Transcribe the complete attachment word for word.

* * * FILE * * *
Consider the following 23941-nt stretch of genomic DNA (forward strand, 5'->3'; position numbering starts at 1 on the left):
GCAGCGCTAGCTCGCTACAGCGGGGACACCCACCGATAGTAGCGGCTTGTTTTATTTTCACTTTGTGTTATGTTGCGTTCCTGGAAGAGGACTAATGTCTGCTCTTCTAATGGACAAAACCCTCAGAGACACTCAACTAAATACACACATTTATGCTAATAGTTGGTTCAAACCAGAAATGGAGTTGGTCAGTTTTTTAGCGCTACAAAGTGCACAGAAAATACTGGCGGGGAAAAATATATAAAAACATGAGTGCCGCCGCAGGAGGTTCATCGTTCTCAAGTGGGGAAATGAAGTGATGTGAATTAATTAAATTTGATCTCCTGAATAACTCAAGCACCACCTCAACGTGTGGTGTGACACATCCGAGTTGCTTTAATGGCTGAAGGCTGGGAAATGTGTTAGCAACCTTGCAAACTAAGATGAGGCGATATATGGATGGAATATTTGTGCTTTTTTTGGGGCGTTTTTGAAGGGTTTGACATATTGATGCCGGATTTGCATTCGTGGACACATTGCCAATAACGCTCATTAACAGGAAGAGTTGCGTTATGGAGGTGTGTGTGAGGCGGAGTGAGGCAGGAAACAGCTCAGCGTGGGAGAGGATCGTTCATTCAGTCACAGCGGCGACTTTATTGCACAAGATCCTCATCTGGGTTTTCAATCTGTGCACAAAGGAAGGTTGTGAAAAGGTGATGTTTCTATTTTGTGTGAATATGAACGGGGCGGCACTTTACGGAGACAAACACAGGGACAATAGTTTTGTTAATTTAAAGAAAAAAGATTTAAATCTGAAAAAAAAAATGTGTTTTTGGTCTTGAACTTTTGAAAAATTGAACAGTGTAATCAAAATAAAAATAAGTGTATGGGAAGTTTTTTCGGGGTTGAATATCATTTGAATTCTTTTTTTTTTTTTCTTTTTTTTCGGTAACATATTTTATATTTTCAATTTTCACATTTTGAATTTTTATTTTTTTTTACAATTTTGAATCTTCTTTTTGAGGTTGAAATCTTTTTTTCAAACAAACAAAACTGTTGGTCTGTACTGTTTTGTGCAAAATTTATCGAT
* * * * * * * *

Consider the following 23941-nt stretch of genomic DNA (forward strand, 5'->3'; position numbering starts at 1 on the left):
GCAGCGCTAGCTCGCTACAGCGGGGACACCCACCGATAGTAGCGGCTTGTTTTATTTTCACTTTGTGTTATGTTGCGTTCCTGGAAGAGGACTAATGTCTGCTCTTCTAATGGACAAAACCCTCAGAGACACTCAACTAAATACACACATTTATGCTAATAGTTGGTTCAAACCAGAAATGGAGTTGGTCAGTTTTTTAGCGCTACAAAGTGCACAGAAAATACTGGCGGGGAAAAATATATAAAAACATGAGTGCCGCCGCAGGAGGTTCATCGTTCTCAAGTGGGGAAATGAAGTGATGTGAATTAATTAAATTTGATCTCCTGAATAACTCAAGCACCACCTCAACGTGTGGTGTGACACATCCGAGTTGCTTTAATGGCTGAAGGCTGGGAAATGTGTTAGCAACCTTGCAAACTAAGATGAGGCGATATATGGATGGAATATTTGTGCTTTTTTTGGGGCGTTTTTGAAGGGTTTGACATATTGATGCCGGATTTGCATTCGTGGACACATTGCCAATAACGCTCATTAACAGGAAGAGTTGCGTTATGGAGGTGTGTGTGAGGCGGAGTGAGGCAGGAAACAGCTCAGCGTGGGAGAGGATCGTTCATTCAGTCACAGCGGCGACTTTATTGCACAAGATCCTCATCTGGGTTTTCAATCTGTGCACAAAGGAAGGTTGTGAAAAGGTGATGTTTCTATTTTGTGTGAATATGAACGGGGCGGCACTTTACGGAGACAAACACAGGGACAATAGTTTTGTTAATTTAAAGAAAAAAGATTTAAATCTGAAAAAAAAAATGTGTTTTTGGTCTTGAACTTTTGAAAAATTGAACAGTGTAATCAAAATAAAAATAAGTGTATGGGAAGTTTTTTCGGGGTTGAATATCATTTGAATTCTTTTTTTTTTTTTCTTTTTTTTCGGTAACATATTTTATATTTTCAATTTTCACATTTTGAATTTTTATTTTTTTTTACAATTTTGAATCTTCTTTTTGAGGTTGAAATCTTTTTTTCAAACAAACAAAACTGTTGGTCTGTACTGTTTTGTGCAAAATTTATCGAT